|Publication number||US8151419 B2|
|Application number||US 12/491,859|
|Publication date||Apr 10, 2012|
|Filing date||Jun 25, 2009|
|Priority date||Jun 25, 2008|
|Also published as||US20090320770|
|Publication number||12491859, 491859, US 8151419 B2, US 8151419B2, US-B2-8151419, US8151419 B2, US8151419B2|
|Inventors||Ronda Rolain, Kenneth W House, Doug P Collins|
|Original Assignee||Ronda Rolain|
|Export Citation||BiBTeX, EndNote, RefMan|
|Patent Citations (48), Non-Patent Citations (1), Referenced by (7), Classifications (16), Legal Events (2)|
|External Links: USPTO, USPTO Assignment, Espacenet|
It is estimated that pets currently outnumber people in the United States by at least 60 million, with pets numbering around 360 million. Humans have kept pets for thousands of years not as property but as friends and family members. In fact, pet owners often treat their pets as children, buying them toys, special treats, beds, clothing, and collars. Many pet owners purchase various clothing and collars so they can dress their pets in different outfits on different days, or for different occasions. Of particular interest in this case, pet collars are useful not only to dress up a pet but for attaching identification tags to the pet. These identification tags often include those required by regulation such as registration, licensing, and rabies vaccination tags. In addition, a pet owner will usually include a tag with information such as the pet's name, owner's address, and phone number. This information is intended to aid in recovery of the pet in the event the pet should become lost. These tags are usually made of metal or durable plastic and have a hole through which they may be attached to the pet's collar.
Most collars include a metal ring such as a D-ring for attaching identification tags. The tags are commonly attached to the D-ring with an S-hook that is formed of a malleable material such that one end of the hook may be inserted through the tag's hole and bent over to close the hook. Similarly, the other end of the hook is inserted through the D-ring and bent to close the hook, thereby permanently attaching the tag to the collar. Other devices for attaching tags to the collar are known, such as split rings, ball chains, and the like. These existing attachment devices are somewhat permanent or at least very difficult to remove making it inconvenient to add tags or change collars. Additionally, these devices do little to control and confine the tags relative to the collar. As such tags may become tangled, create excessive noise, and create a source of discomfort to the pet. Accordingly, there is a need for an identification tag retainer for conveniently attaching identification tags to a pet's collar that is easily detached while further confining and controlling the tags.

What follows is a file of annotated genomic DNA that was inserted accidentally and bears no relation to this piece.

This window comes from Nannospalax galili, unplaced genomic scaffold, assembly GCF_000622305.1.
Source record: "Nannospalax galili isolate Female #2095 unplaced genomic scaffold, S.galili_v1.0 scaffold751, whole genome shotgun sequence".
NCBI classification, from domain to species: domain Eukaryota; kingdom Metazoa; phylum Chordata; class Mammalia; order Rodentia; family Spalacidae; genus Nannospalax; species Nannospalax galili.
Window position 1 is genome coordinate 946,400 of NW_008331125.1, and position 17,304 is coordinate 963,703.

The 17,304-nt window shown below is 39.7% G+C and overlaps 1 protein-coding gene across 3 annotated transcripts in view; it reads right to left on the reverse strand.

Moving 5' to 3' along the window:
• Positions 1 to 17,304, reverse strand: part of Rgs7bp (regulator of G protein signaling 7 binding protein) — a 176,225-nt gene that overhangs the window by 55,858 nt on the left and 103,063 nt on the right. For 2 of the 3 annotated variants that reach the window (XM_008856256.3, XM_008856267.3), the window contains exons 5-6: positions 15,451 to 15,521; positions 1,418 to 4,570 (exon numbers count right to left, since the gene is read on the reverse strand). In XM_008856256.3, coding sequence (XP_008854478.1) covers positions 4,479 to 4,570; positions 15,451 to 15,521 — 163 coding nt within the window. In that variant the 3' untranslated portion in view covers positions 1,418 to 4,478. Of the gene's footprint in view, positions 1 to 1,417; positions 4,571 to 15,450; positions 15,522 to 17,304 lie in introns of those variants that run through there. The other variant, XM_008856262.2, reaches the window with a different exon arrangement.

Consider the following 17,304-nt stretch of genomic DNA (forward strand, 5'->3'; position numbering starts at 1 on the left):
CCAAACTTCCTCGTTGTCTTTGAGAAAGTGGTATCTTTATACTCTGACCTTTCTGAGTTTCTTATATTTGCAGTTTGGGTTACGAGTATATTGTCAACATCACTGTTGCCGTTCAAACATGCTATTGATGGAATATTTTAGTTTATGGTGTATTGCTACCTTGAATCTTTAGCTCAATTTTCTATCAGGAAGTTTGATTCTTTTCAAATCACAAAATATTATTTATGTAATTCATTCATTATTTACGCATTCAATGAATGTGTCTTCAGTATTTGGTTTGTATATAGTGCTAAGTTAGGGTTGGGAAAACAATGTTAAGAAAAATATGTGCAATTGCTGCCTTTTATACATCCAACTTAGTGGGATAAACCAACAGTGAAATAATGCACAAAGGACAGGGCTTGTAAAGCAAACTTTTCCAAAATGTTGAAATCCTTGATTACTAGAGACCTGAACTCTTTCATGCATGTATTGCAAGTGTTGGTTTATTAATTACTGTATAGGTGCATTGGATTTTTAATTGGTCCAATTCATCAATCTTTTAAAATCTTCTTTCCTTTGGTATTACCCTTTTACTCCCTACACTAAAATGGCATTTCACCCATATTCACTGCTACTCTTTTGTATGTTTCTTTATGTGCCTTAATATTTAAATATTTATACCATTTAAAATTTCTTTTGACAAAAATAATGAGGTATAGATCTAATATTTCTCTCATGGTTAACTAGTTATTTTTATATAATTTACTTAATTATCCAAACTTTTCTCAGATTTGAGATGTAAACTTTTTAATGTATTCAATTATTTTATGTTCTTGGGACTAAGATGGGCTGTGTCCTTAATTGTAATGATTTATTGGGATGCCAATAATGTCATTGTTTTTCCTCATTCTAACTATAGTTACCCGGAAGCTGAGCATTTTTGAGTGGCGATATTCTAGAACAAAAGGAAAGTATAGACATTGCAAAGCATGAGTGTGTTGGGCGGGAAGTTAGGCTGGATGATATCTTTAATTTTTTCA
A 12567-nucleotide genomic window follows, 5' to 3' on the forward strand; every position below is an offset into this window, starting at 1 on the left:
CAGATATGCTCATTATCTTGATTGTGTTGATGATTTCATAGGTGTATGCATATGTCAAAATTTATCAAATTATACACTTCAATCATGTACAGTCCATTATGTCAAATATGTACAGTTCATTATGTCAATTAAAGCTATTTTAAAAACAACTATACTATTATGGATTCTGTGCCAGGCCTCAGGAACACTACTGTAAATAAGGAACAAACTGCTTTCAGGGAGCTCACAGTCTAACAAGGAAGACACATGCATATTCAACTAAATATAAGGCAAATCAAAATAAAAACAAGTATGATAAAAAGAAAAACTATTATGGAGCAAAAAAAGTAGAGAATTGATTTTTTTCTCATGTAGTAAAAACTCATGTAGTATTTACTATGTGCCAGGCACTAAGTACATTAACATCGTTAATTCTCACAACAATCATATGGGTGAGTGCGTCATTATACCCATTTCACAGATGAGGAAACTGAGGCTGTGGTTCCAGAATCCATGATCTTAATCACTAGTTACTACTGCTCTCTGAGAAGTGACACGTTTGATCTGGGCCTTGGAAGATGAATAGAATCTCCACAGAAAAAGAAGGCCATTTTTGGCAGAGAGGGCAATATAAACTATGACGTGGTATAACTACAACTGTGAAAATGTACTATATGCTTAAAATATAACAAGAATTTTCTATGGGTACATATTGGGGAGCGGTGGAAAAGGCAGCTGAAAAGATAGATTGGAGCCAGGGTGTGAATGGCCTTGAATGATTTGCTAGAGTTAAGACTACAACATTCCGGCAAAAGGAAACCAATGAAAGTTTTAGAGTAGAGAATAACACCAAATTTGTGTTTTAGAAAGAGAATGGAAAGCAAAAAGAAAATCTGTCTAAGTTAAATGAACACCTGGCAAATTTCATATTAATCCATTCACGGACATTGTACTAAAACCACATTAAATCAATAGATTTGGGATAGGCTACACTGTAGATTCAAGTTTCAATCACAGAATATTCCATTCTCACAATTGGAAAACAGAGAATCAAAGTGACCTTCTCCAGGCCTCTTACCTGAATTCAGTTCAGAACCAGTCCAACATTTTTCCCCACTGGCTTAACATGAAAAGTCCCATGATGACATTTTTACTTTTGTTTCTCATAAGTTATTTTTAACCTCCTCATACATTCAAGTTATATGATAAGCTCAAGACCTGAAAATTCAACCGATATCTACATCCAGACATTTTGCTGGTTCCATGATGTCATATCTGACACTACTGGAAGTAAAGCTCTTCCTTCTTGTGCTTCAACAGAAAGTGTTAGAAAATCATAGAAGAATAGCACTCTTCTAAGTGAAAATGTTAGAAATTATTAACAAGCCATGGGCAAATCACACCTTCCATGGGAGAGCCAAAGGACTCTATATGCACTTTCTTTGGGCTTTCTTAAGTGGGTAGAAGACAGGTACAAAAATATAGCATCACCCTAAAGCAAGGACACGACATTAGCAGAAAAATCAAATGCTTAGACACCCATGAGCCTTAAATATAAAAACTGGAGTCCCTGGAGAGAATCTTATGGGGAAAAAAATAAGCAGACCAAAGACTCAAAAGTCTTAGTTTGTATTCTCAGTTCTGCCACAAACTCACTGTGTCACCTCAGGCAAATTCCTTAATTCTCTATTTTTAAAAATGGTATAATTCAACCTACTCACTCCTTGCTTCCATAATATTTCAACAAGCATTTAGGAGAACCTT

Provided herein is a retainer, comprising first and second frames movably coupled and operative to be selectively oriented between an open state and a closed state. The first and second frames include at least one arm. The arms are cooperative to form a closed loop when the first and second frames are in the closed state. The frames may include pairs of arms that cooperate to form a pair of closed loops when in the closed state.
The arms extend from respective first and second body portions. The body portions include cooperative alignment features, such as mating tongue and groove features. Also, the first arms may include pins sized and configured to mate with a receptacles formed in the second arms. The arms may extend arcuately and taper as they extend from their respective body portions. Furthermore, the arms may all lie in a common plane.
The retainer also includes a fastener for selectively permitting movement between the open and closed states. The frames may be rotatable about the fastener as well as axially movable along the fastener. The fastener may extend through the body portions and threadably engage one of the first and second frames.